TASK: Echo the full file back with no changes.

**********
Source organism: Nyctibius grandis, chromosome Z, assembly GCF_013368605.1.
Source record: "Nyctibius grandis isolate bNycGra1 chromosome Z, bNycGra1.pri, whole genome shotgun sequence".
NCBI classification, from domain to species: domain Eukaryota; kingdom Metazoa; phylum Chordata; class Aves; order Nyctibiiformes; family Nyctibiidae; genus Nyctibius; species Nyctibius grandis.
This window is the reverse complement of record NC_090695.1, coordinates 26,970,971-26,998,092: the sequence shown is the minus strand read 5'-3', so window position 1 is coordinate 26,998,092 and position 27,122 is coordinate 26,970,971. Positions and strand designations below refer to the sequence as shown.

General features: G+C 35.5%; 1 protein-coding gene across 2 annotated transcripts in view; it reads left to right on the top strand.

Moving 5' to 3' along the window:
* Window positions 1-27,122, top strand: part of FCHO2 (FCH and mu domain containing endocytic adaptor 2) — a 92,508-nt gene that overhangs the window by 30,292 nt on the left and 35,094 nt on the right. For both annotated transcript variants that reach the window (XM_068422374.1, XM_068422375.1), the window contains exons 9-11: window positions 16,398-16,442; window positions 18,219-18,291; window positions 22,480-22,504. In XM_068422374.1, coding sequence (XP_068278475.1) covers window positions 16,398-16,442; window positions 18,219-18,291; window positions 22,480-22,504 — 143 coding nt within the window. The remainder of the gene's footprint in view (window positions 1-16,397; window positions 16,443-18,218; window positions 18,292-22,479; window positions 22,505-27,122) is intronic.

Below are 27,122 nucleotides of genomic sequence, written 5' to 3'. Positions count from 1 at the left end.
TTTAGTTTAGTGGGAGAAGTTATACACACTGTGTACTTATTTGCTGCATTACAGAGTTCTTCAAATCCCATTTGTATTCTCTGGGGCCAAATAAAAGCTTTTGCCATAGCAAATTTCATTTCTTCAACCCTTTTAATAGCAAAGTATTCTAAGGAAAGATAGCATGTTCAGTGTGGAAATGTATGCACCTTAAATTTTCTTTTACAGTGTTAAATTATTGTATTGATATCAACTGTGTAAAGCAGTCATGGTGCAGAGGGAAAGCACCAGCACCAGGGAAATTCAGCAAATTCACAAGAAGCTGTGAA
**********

Source organism: Nyctibius grandis, chromosome Z, assembly GCF_013368605.1.
Source record: "Nyctibius grandis isolate bNycGra1 chromosome Z, bNycGra1.pri, whole genome shotgun sequence".
NCBI classification, from domain to species: domain Eukaryota; kingdom Metazoa; phylum Chordata; class Aves; order Nyctibiiformes; family Nyctibiidae; genus Nyctibius; species Nyctibius grandis.
This window is the reverse complement of record NC_090695.1, coordinates 26,970,971-26,998,092: the sequence shown is the minus strand read 5'-3', so window position 1 is coordinate 26,998,092 and position 27,122 is coordinate 26,970,971. Positions and strand designations below refer to the sequence as shown.

General features: G+C 35.5%; 1 protein-coding gene across 2 annotated transcripts in view; it reads left to right on the top strand.

Moving 5' to 3' along the window:
* Window positions 1-27,122, top strand: part of FCHO2 (FCH and mu domain containing endocytic adaptor 2) — a 92,508-nt gene that overhangs the window by 30,292 nt on the left and 35,094 nt on the right. For both annotated transcript variants that reach the window (XM_068422374.1, XM_068422375.1), the window contains exons 9-11: window positions 16,398-16,442; window positions 18,219-18,291; window positions 22,480-22,504. In XM_068422374.1, coding sequence (XP_068278475.1) covers window positions 16,398-16,442; window positions 18,219-18,291; window positions 22,480-22,504 — 143 coding nt within the window. The remainder of the gene's footprint in view (window positions 1-16,397; window positions 16,443-18,218; window positions 18,292-22,479; window positions 22,505-27,122) is intronic.

Below are 27,122 nucleotides of genomic sequence, written 5' to 3'. Positions count from 1 at the left end.
TTTAGTTTAGTGGGAGAAGTTATACACACTGTGTACTTATTTGCTGCATTACAGAGTTCTTCAAATCCCATTTGTATTCTCTGGGGCCAAATAAAAGCTTTTGCCATAGCAAATTTCATTTCTTCAACCCTTTTAATAGCAAAGTATTCTAAGGAAAGATAGCATGTTCAGTGTGGAAATGTATGCACCTTAAATTTTCTTTTACAGTGTTAAATTATTGTATTGATATCAACTGTGTAAAGCAGTCATGGTGCAGAGGGAAAGCACCAGCACCAGGGAAATTCAGCAAATTCACAAGAAGCTGTGAA